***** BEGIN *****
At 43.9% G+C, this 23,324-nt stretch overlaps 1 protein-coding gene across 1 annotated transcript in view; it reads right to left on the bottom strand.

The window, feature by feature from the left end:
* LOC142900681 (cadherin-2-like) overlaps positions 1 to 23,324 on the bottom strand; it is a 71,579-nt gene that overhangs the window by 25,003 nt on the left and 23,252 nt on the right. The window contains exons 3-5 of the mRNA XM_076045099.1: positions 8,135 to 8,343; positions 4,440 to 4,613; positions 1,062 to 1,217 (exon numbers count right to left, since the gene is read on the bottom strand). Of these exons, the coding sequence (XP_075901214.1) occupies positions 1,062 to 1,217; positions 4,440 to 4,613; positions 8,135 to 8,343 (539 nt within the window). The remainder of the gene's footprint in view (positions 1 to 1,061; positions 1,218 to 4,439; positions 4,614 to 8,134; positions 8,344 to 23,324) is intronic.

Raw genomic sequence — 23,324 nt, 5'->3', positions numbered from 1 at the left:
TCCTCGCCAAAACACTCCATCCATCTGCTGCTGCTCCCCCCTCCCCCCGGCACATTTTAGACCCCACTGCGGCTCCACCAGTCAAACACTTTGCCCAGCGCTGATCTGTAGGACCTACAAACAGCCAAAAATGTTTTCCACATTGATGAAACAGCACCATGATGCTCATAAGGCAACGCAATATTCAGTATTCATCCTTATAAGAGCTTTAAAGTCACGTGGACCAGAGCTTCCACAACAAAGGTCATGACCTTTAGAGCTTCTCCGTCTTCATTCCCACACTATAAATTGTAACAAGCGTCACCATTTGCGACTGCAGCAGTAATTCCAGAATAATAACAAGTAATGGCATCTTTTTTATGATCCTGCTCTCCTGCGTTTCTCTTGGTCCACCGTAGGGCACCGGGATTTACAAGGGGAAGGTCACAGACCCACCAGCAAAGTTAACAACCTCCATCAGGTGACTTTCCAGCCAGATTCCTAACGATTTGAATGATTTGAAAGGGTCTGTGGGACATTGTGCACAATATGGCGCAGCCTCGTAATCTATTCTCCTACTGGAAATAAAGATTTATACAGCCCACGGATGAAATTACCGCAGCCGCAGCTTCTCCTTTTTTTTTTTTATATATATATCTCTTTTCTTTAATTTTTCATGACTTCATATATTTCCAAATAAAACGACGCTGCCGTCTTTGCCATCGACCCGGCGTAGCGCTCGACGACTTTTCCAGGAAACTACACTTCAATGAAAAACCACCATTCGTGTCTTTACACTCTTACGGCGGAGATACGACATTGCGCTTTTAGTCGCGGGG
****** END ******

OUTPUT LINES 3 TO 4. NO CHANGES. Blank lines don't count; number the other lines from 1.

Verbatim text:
* LOC142900681 (cadherin-2-like) overlaps positions 1 to 23,324 on the bottom strand; it is a 71,579-nt gene that overhangs the window by 25,003 nt on the left and 23,252 nt on the right. The window contains exons 3-5 of the mRNA XM_076045099.1: positions 8,135 to 8,343; positions 4,440 to 4,613; positions 1,062 to 1,217 (exon numbers count right to left, since the gene is read on the bottom strand). Of these exons, the coding sequence (XP_075901214.1) occupies positions 1,062 to 1,217; positions 4,440 to 4,613; positions 8,135 to 8,343 (539 nt within the window). The remainder of the gene's footprint in view (positions 1 to 1,061; positions 1,218 to 4,439; positions 4,614 to 8,134; positions 8,344 to 23,324) is intronic.

Raw genomic sequence — 23,324 nt, 5'->3', positions numbered from 1 at the left: